In last week’s much-anticipated conversation between Barack Obama and Prince Harry, the pair turned to the topic of social media. Here’s what Obama said:
“Social media is a really powerful tool for people of common interests to convene and get to know each other and connect. But then it’s important for them to get offline, meet in a pub, meet at a place of worship, meet in a neighbourhood and get to know each other.”
The former president’s statements about social media are agreeable and measured. They don’t evoke moral panic, but they do offer a clear warning about the rise of new technologies and potential fall of social relations.
These sentiments feel comfortable and familiar. Indeed, the sober cautioning that digital media ought not replace face-to-face interaction has emerged as a widespread truism, and for valid reasons. Shared corporality holds distinct qualities that make it valuable and indispensable for human social connection. With the ubiquity of digital devices and mediated social platforms, it is wise to think about how these new forms of community and communication affect social relations, including their impact on local venues where people have traditionally gathered. It is also reasonable to believe that social media pose a degree of threat to community social life, one that individuals in society should actively ward off.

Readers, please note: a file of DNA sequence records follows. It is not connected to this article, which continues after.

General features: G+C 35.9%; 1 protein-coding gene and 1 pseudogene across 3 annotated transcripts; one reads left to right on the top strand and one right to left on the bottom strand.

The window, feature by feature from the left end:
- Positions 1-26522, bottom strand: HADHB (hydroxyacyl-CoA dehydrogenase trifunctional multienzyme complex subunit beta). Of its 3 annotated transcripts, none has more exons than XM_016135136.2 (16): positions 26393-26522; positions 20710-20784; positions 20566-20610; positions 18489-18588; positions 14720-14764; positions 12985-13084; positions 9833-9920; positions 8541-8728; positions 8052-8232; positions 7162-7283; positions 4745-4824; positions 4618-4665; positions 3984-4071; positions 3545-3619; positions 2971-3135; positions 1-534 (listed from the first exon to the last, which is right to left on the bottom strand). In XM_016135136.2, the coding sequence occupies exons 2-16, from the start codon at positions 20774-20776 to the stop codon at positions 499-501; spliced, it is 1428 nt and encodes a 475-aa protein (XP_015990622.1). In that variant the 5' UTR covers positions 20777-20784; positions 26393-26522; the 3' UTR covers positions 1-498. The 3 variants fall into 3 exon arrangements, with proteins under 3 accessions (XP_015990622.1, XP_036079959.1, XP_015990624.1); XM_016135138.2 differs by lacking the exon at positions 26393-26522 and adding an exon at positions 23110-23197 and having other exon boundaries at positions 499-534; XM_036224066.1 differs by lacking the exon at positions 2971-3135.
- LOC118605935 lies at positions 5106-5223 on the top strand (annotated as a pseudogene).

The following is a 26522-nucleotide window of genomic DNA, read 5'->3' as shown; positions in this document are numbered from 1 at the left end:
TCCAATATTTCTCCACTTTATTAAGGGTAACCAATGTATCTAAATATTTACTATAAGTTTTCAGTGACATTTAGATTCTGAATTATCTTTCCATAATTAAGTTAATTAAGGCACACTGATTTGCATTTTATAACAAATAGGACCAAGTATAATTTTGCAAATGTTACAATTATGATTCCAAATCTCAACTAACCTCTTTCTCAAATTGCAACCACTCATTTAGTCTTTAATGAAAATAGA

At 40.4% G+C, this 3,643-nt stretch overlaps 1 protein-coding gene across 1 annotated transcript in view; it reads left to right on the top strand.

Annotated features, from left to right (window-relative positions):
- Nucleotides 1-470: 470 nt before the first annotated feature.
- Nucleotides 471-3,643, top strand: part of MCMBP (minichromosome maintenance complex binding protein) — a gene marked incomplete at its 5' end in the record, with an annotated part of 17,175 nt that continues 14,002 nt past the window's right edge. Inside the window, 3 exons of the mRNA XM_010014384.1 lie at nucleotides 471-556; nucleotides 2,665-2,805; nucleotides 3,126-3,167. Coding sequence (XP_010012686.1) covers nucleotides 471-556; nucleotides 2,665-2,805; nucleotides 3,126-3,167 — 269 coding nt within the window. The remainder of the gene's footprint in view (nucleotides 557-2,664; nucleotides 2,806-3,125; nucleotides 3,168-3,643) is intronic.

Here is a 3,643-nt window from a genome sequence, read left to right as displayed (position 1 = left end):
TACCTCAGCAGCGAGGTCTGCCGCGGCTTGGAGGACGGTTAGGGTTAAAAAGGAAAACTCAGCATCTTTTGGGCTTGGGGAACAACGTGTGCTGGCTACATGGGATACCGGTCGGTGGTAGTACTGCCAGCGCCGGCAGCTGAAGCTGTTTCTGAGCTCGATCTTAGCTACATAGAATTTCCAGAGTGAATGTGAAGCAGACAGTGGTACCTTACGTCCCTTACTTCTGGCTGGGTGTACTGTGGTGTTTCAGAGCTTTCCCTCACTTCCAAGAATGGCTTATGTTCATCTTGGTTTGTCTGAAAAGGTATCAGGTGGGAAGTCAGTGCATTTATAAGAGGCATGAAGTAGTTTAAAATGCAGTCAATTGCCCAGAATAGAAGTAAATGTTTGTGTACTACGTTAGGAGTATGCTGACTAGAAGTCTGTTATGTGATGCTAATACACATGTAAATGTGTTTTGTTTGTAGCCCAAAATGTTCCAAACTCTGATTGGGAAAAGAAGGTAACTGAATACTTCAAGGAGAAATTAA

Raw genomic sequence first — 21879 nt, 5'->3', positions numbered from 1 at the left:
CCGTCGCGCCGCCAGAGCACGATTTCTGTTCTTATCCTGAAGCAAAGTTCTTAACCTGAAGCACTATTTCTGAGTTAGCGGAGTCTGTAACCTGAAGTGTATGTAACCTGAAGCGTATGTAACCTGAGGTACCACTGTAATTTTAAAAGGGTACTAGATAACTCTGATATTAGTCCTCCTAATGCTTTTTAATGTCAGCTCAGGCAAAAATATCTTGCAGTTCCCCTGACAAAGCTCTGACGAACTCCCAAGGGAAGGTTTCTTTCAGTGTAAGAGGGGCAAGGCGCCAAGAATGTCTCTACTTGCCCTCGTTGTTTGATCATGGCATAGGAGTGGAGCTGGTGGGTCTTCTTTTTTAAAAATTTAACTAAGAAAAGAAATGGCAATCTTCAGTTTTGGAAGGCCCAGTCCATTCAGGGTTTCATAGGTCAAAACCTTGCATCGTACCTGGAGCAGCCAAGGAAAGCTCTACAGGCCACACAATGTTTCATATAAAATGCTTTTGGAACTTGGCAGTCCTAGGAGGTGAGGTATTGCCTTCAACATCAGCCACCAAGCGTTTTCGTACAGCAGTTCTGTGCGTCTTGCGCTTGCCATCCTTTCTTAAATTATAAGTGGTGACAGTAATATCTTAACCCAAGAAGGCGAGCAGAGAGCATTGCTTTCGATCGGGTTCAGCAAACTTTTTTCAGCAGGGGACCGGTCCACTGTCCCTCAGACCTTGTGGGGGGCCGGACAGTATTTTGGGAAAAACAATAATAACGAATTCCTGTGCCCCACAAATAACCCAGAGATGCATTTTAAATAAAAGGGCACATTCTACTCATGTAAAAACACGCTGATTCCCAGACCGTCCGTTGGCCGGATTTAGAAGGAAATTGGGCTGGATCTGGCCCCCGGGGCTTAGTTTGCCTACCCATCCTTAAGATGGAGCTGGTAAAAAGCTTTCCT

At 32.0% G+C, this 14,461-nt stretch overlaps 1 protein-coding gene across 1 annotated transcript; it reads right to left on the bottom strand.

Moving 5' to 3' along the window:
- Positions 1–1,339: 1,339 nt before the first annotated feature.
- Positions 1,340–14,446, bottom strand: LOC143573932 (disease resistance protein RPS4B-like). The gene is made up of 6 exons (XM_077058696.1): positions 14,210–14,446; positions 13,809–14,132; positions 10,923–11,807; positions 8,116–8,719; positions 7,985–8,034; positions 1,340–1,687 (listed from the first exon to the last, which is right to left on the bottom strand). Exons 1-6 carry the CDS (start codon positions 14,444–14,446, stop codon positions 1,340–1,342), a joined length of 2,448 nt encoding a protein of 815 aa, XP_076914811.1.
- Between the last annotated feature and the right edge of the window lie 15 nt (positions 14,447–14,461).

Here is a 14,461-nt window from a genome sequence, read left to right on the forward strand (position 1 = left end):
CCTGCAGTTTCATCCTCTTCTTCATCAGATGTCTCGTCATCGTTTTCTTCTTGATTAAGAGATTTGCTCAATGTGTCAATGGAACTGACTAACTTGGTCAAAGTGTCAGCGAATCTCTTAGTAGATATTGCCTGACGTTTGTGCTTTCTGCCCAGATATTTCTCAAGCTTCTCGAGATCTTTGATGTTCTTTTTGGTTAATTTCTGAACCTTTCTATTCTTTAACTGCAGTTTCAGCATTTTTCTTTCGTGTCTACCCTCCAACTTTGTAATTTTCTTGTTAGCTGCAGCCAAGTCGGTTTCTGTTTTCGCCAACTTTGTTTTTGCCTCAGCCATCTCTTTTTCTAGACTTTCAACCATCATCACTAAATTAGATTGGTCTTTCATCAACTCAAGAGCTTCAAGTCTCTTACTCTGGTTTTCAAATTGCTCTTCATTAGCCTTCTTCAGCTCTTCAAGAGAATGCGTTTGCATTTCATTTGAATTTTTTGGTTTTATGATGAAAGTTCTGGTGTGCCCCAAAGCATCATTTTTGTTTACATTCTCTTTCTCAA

However, just because something is reasonable to believe doesn’t mean it’s true. The relationship between social media and social relations is not a foregone conclusion but an empirical question: does social media make people less social? Luckily, scholars have spent a good deal of time collecting cross-disciplinary evidence from which to draw conclusions. Let’s look at the research: more...